5. Do Not Assume it’s the Visitor’s Fault
    6. With the “Error 404” out of the way, we should try offer some kind of explanation for what the user is experiencing. At this point, we have no way to know what went wrong, so a generic, friendly message is in order; something like:

      “Ooops! We couldn’t find the page you’re looking for.”
      Or:
      “Your document could not be found. We apologize for any inconvenience.”

      The trick is not to assume anything if you’re not sure why the error’s occurred. Write the message in language that exhibits a level of familiarity that’s appropriate for your site. Notice that we use present tense in referring to the issue (i.e. “you are” instead of “you were”), which makes the visitor feel that the issue isn’t over, and that you are working on it. This message, in combination with some of the following resources will make sure the user doesn’t leave your site — at least, not immediately.

    7. Do Offer a Site Map
    8. Many Usability experts say that site maps have no place in a Website and that, if a site really needs to be mapped in order for users to get around, a design problem exists. I think that statement is questionable, but if there’s a good place for a site map, it’s at your 404 page. Think about it: this document would appear in the only place at which no real content was served. It’s the best place to offer a global view of the content structure of your site, as it provides hints to your visitors and will help them find what they’re looking for.

    9. Do Make this Page Stand Out
    10. Although we may want to make our 404 page look as if it’s part of our collection, and have it share any branding we’ve used across the site as a whole, we need to let the visitor know that something unexpected is going on, at first glance. To accomplish both goals, we need to give the error page a minimalist design, based on the site’s global look and feel. The main message of the page should also be clear: give it a bigger font size than any other title on the site’s style sheet, for instance.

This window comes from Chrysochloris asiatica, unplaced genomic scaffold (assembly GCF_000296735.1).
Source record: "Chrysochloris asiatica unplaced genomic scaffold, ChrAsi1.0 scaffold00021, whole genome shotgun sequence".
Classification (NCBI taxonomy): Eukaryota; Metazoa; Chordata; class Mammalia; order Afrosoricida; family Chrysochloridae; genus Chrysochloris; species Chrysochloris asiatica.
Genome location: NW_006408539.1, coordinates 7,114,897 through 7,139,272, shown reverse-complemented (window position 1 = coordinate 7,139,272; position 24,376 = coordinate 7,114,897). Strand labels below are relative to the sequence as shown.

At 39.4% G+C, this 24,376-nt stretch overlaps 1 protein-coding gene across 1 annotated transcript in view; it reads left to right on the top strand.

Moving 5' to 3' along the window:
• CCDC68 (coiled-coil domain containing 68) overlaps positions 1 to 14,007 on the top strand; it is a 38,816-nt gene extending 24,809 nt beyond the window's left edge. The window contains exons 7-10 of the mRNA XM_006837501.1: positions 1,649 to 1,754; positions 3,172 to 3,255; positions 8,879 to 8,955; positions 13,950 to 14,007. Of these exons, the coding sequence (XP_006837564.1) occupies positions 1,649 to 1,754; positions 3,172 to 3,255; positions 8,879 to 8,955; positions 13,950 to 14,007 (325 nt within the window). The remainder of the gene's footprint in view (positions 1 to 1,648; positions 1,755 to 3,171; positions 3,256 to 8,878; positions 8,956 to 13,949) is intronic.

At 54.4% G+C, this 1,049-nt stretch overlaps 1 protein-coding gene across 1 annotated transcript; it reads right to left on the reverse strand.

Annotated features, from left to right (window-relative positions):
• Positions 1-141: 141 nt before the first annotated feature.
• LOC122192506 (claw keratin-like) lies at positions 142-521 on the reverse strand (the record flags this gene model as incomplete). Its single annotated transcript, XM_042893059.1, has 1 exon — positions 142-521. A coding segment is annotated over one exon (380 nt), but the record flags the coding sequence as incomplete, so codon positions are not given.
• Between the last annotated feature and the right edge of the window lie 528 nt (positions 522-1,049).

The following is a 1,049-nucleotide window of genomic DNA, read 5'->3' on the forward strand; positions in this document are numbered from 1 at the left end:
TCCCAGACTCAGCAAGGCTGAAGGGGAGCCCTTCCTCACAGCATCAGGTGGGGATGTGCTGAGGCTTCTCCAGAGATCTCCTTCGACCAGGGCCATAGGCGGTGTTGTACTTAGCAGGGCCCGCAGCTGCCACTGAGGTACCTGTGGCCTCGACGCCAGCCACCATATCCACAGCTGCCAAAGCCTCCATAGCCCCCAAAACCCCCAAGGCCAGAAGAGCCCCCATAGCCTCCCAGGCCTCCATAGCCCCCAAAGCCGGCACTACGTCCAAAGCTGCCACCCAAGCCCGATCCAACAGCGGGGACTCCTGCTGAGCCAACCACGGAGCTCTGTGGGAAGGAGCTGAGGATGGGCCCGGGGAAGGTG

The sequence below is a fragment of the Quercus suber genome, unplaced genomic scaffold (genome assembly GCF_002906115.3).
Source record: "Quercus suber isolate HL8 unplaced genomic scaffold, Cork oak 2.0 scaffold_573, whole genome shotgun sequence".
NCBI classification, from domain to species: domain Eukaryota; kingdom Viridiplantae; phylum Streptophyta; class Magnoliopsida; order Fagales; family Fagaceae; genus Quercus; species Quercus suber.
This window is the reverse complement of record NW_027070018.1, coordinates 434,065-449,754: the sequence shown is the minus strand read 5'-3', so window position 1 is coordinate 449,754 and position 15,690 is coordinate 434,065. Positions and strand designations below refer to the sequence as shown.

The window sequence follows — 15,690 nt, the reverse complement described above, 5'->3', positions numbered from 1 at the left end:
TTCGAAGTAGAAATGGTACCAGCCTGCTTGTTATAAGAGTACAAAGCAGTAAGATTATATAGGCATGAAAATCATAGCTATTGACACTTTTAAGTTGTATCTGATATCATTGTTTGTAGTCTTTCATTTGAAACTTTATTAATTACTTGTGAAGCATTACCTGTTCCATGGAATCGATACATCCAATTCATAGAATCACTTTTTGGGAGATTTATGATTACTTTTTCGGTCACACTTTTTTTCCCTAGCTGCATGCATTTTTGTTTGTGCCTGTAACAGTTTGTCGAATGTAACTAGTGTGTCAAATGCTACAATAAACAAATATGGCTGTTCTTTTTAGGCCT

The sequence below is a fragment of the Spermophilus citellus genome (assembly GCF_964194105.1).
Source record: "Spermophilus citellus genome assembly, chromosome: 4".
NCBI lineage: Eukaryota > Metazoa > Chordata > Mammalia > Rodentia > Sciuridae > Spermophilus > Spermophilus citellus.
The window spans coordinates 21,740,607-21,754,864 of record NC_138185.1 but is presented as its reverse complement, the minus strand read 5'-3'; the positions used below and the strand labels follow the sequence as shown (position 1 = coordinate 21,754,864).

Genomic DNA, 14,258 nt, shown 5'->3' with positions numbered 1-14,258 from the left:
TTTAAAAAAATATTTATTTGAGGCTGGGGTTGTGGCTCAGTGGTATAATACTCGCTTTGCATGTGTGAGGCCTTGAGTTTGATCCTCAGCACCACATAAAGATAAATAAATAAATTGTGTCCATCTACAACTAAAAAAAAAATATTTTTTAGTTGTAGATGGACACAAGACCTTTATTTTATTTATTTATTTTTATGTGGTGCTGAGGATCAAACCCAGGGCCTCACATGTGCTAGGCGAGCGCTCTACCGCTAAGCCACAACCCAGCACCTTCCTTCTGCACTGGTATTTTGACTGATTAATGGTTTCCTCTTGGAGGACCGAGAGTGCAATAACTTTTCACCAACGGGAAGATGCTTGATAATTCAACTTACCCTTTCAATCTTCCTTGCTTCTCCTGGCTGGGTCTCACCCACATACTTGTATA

11. Do Offer a Search Form Whenever Possible
    12. If you have an internal search engine, putting a search form in your 404 page is a no-brainer. But, what about taking it a step further? Depending on the server-side technology you use, you might be able to trigger an automatic search based on any data you can extract from the visitor’s query.

    13. Do Fix those Broken Links
    14. So far, we’ve managed to provide the visitor with helpful information and tools. Now, it’s time to take corrective measures.

    When a reference to a missing document is followed by a user, there are two pieces of information we can gather: the alleged location of the missing file and the Referrer Web address. To illustrate this situation, let’s consider the following:

    • www.mysite.com/path/to/missing.html is the document being incorrectly referenced
    • www.othersite.com/referrer.html is the location at which the incorrect reference exists

    We can easily split any of these URLs using the first forward slash (‘/’) to separate them in two parts: the host name and the location of the file within that host. By comparing these pieces of information, we can expect one of the following scenarios to have occurred:

    A. User has an outdated bookmark or has mistyped the URL

    If we can’t find a valid Referrer, it is safe to assume that the missing document is being called from someone’s list of Favorites or Bookmarks (within the browsers preferences), or that the visitor has made a mistake when writing the URL.